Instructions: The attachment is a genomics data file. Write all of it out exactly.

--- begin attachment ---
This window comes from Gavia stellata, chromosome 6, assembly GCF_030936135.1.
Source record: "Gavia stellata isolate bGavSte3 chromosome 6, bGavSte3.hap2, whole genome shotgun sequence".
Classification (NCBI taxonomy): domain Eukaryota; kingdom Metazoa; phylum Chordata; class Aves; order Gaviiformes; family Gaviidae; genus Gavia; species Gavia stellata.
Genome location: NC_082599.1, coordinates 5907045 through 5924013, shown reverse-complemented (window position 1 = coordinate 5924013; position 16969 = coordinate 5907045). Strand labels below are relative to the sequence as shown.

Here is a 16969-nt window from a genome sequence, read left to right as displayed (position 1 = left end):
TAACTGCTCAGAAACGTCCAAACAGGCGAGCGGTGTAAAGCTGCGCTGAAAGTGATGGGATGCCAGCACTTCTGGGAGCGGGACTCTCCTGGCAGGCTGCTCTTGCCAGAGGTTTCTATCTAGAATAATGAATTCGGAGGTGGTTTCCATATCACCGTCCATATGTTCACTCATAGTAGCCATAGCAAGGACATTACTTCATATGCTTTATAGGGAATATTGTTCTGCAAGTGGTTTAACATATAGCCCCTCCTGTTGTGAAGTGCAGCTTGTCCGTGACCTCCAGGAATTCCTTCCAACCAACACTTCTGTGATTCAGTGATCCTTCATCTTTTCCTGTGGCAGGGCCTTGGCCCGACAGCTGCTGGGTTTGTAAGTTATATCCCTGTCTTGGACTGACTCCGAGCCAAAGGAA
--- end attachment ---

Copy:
This window comes from Gavia stellata, chromosome 6, assembly GCF_030936135.1.
Source record: "Gavia stellata isolate bGavSte3 chromosome 6, bGavSte3.hap2, whole genome shotgun sequence".
Classification (NCBI taxonomy): domain Eukaryota; kingdom Metazoa; phylum Chordata; class Aves; order Gaviiformes; family Gaviidae; genus Gavia; species Gavia stellata.
Genome location: NC_082599.1, coordinates 5907045 through 5924013, shown reverse-complemented (window position 1 = coordinate 5924013; position 16969 = coordinate 5907045). Strand labels below are relative to the sequence as shown.

Here is a 16969-nt window from a genome sequence, read left to right as displayed (position 1 = left end):
TAACTGCTCAGAAACGTCCAAACAGGCGAGCGGTGTAAAGCTGCGCTGAAAGTGATGGGATGCCAGCACTTCTGGGAGCGGGACTCTCCTGGCAGGCTGCTCTTGCCAGAGGTTTCTATCTAGAATAATGAATTCGGAGGTGGTTTCCATATCACCGTCCATATGTTCACTCATAGTAGCCATAGCAAGGACATTACTTCATATGCTTTATAGGGAATATTGTTCTGCAAGTGGTTTAACATATAGCCCCTCCTGTTGTGAAGTGCAGCTTGTCCGTGACCTCCAGGAATTCCTTCCAACCAACACTTCTGTGATTCAGTGATCCTTCATCTTTTCCTGTGGCAGGGCCTTGGCCCGACAGCTGCTGGGTTTGTAAGTTATATCCCTGTCTTGGACTGACTCCGAGCCAAAGGAA